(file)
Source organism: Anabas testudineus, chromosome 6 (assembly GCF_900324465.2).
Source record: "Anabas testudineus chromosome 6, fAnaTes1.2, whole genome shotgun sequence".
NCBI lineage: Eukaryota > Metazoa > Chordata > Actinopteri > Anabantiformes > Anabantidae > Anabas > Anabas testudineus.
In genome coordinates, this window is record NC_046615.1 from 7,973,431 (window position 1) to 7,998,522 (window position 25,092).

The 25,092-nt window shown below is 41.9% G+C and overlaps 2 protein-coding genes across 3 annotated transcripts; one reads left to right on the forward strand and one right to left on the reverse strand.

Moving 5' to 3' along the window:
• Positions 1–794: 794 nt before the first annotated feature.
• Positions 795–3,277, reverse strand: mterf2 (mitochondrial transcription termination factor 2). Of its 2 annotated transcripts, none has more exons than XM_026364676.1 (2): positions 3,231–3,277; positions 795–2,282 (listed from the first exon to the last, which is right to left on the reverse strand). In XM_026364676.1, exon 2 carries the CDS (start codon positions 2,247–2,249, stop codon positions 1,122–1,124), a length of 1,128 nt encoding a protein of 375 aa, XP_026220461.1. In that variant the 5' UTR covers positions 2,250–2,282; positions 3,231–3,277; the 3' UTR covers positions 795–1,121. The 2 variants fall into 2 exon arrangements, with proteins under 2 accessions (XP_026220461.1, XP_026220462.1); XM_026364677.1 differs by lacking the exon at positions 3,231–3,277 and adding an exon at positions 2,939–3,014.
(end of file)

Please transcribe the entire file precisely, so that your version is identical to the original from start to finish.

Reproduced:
Source organism: Anabas testudineus, chromosome 6 (assembly GCF_900324465.2).
Source record: "Anabas testudineus chromosome 6, fAnaTes1.2, whole genome shotgun sequence".
NCBI lineage: Eukaryota > Metazoa > Chordata > Actinopteri > Anabantiformes > Anabantidae > Anabas > Anabas testudineus.
In genome coordinates, this window is record NC_046615.1 from 7,973,431 (window position 1) to 7,998,522 (window position 25,092).

The 25,092-nt window shown below is 41.9% G+C and overlaps 2 protein-coding genes across 3 annotated transcripts; one reads left to right on the forward strand and one right to left on the reverse strand.

Moving 5' to 3' along the window:
• Positions 1–794: 794 nt before the first annotated feature.
• Positions 795–3,277, reverse strand: mterf2 (mitochondrial transcription termination factor 2). Of its 2 annotated transcripts, none has more exons than XM_026364676.1 (2): positions 3,231–3,277; positions 795–2,282 (listed from the first exon to the last, which is right to left on the reverse strand). In XM_026364676.1, exon 2 carries the CDS (start codon positions 2,247–2,249, stop codon positions 1,122–1,124), a length of 1,128 nt encoding a protein of 375 aa, XP_026220461.1. In that variant the 5' UTR covers positions 2,250–2,282; positions 3,231–3,277; the 3' UTR covers positions 795–1,121. The 2 variants fall into 2 exon arrangements, with proteins under 2 accessions (XP_026220461.1, XP_026220462.1); XM_026364677.1 differs by lacking the exon at positions 3,231–3,277 and adding an exon at positions 2,939–3,014.